When you think about adding insulation to your home the image that usually comes to mind is long strips of fiberglass insulation in faced batts or unfaced rolls. Batts of faced fiberglass insulation is the standard material used to insulate wall and joist cavities during new construction, and improving the insulation in attics often involves laying a “blanket” of unfaced fiberglass rolls across the attic floor. Continue reading
Keeping Bulk Water Away from Vulnerable Building Components
A water-resistive barrier (WRB) is a material installed between the sheathing (or studs if there is no sheathing) and the siding. It is designed to prevent water from reaching building components that could be damaged by moisture. Builders should assume that siding installations aren’t truly waterproof, and that some water will find its way through or around the siding (at least once in a while). Without a WRB, sheathing and other parts of the wall assembly would be much more susceptible to damage. Continue reading
When you are insulating two-by-four (2×4) and two-by-six (2×6) framed exterior walls and want to use fiberglass insulation, what thickness should you use?
This is a critical question. Adding too little insulation means a colder house. Adding too much insulation means insulation that isn’t properly doing its job, thus a colder house. Continue reading
The importance of a well-insulated home can’t be overstated: Properly sized and installed insulation can reduce energy usage, keep you warmer in winter and cooler in summer, and save you money with lower energy bills. Rock wool insulation provides thermal and sound insulation and can be used as a firestop between floors.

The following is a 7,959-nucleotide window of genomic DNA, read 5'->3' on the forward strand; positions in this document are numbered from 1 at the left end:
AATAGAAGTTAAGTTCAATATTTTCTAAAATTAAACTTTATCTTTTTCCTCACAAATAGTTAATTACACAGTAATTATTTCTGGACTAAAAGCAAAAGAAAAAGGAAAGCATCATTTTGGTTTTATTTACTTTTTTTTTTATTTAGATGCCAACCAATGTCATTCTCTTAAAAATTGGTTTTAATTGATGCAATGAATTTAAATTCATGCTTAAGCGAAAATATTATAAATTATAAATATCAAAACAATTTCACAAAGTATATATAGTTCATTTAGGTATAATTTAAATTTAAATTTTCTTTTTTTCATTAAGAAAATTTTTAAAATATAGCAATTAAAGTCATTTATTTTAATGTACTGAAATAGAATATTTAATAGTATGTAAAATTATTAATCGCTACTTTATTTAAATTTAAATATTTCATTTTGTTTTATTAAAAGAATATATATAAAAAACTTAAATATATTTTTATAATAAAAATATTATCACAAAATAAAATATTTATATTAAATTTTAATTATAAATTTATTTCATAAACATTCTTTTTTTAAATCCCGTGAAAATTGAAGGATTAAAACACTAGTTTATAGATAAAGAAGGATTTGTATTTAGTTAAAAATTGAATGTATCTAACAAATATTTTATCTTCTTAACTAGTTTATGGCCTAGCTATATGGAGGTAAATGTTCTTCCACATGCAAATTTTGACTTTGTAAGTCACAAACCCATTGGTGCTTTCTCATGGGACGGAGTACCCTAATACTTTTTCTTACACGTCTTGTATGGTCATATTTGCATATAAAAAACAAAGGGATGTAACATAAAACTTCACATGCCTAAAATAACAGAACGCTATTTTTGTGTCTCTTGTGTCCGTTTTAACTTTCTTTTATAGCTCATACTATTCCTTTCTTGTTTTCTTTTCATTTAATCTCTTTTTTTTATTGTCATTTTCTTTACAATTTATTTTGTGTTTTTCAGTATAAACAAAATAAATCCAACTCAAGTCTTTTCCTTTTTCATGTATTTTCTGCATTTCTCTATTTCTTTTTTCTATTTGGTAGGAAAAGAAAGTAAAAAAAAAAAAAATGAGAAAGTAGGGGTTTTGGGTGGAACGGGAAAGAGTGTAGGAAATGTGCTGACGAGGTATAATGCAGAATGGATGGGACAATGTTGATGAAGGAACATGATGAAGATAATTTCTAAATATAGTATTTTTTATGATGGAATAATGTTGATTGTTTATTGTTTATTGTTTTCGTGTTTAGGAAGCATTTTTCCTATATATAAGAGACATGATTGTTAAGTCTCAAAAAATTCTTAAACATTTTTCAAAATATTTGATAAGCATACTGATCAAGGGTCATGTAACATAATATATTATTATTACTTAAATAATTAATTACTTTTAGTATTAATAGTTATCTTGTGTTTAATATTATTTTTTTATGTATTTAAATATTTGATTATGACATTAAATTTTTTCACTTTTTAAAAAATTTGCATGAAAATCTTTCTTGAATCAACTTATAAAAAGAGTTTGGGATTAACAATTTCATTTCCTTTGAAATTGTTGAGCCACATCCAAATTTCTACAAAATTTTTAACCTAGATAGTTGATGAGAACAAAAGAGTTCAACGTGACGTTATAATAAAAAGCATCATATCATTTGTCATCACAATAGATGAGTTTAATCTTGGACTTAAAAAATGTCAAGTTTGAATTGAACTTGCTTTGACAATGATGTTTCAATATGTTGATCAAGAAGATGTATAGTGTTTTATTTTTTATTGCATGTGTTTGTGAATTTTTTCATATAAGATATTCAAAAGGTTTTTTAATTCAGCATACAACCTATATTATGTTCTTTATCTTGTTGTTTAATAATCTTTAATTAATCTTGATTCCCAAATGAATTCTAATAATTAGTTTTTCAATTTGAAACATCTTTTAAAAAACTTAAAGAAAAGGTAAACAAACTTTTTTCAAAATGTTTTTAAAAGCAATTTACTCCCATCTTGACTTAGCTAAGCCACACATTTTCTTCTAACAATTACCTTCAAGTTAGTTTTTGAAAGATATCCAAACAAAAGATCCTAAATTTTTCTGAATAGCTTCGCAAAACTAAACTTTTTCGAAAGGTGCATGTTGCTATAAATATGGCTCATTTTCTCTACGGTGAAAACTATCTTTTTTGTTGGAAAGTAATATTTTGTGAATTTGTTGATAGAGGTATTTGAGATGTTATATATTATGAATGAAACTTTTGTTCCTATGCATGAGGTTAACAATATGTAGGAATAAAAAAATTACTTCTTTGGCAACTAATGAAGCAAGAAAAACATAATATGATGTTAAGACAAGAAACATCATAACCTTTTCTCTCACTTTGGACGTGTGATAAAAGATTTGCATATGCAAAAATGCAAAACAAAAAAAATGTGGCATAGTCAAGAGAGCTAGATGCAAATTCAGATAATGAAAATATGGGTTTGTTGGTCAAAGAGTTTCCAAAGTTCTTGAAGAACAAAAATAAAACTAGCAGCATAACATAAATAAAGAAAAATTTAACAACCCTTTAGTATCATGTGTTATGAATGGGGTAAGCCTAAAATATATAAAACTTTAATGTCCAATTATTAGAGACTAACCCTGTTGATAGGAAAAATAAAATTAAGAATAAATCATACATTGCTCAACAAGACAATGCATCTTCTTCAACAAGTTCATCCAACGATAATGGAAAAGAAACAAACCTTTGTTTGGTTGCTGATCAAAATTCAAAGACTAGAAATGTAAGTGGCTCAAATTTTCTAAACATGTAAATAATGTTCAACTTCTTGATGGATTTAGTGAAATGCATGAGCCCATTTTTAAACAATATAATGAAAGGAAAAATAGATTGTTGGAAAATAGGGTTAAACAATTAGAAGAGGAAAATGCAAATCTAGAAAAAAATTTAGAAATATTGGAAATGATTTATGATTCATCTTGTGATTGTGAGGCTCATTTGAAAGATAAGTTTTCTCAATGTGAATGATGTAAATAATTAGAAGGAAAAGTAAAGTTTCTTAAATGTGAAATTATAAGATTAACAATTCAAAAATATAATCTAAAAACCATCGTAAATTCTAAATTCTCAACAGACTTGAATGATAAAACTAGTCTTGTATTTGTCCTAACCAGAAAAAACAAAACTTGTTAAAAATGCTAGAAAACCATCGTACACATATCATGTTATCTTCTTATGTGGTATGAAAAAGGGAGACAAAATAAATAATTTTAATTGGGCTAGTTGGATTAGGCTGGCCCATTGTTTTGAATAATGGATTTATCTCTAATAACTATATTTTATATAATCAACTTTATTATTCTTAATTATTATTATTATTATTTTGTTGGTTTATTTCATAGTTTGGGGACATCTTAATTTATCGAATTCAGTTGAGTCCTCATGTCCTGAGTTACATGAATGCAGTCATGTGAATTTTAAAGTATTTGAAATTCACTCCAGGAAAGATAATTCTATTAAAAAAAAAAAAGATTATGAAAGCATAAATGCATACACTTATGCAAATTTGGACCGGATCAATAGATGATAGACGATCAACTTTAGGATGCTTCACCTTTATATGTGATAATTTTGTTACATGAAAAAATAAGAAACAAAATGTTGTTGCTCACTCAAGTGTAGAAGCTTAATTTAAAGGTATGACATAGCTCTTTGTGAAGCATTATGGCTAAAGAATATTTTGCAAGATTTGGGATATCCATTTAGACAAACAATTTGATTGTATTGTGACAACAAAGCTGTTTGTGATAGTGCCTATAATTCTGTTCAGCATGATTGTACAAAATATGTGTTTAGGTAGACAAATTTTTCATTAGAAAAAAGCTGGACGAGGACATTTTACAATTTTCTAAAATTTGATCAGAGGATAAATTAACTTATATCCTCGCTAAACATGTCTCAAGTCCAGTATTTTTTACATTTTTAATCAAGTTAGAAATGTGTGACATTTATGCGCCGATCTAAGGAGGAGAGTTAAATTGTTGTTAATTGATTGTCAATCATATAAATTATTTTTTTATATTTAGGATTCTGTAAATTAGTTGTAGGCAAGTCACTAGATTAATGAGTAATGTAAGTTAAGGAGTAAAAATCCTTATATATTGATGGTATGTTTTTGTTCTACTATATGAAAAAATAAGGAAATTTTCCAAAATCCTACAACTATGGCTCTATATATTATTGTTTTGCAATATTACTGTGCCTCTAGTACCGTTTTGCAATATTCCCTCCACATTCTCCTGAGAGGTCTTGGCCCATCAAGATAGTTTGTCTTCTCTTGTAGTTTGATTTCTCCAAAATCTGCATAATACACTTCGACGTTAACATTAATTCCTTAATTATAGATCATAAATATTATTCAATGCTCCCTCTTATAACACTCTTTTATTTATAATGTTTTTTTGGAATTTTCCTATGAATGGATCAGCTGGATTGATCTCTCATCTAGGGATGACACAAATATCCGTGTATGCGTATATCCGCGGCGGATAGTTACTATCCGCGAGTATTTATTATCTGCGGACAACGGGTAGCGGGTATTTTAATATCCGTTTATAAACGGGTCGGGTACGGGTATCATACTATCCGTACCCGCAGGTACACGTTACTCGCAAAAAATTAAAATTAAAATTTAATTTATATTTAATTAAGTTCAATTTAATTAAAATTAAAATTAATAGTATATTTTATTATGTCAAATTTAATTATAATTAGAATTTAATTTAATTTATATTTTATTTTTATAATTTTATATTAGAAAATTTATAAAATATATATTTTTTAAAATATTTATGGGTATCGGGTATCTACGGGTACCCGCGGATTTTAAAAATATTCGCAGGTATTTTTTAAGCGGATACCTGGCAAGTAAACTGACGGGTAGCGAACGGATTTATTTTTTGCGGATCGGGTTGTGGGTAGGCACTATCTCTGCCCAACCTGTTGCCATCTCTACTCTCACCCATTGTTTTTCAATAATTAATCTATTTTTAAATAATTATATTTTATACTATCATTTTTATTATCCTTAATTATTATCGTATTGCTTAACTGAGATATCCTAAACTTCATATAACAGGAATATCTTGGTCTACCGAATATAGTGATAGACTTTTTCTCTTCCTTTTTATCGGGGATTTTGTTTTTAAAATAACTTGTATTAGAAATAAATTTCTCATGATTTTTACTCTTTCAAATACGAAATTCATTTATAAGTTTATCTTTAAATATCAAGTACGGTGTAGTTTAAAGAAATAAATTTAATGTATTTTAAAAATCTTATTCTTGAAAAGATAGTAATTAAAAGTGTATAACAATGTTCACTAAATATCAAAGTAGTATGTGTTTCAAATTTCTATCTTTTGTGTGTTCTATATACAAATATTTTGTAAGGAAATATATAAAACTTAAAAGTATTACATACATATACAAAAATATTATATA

For homeowners and builders alike, fiberglass insulation has been the insulation of choice for many decades. While fiberglass remains very popular, there’s a relatively new type of insulation that’s making headway—and headlines—in the insulation industry. It’s called rock-wool insulation. Continue reading
Aerogel is a low density solid state material derived from gel in which the liquid component of the gel has been replaced with gas. The result is an extremely low density solid with several remarkable properties, most notably its effectiveness as thermal insulation. Continue reading
A typical family spends about a third of its annual heating and cooling budget — roughly $350 — on air that leaks into or out of the house through unintended gaps and cracks. With the money you waste in just one year, you can plug many of those leaks yourself. It’s among the most cost-effective things you can do to conserve energy and increase comfort. Continue reading
There are plenty of excellent insulation materials on the market today. Many of these have been around for quite some time. Each of these insulations have their own ups and downs. As a result, when deciding which insulation material you should use, you should be sure to be aware of which material would work the best in your situation. Considering differences like R-value, price, environmental impact, flammability, sound insulation and other factors, here are the 5 most common types of insulation materials: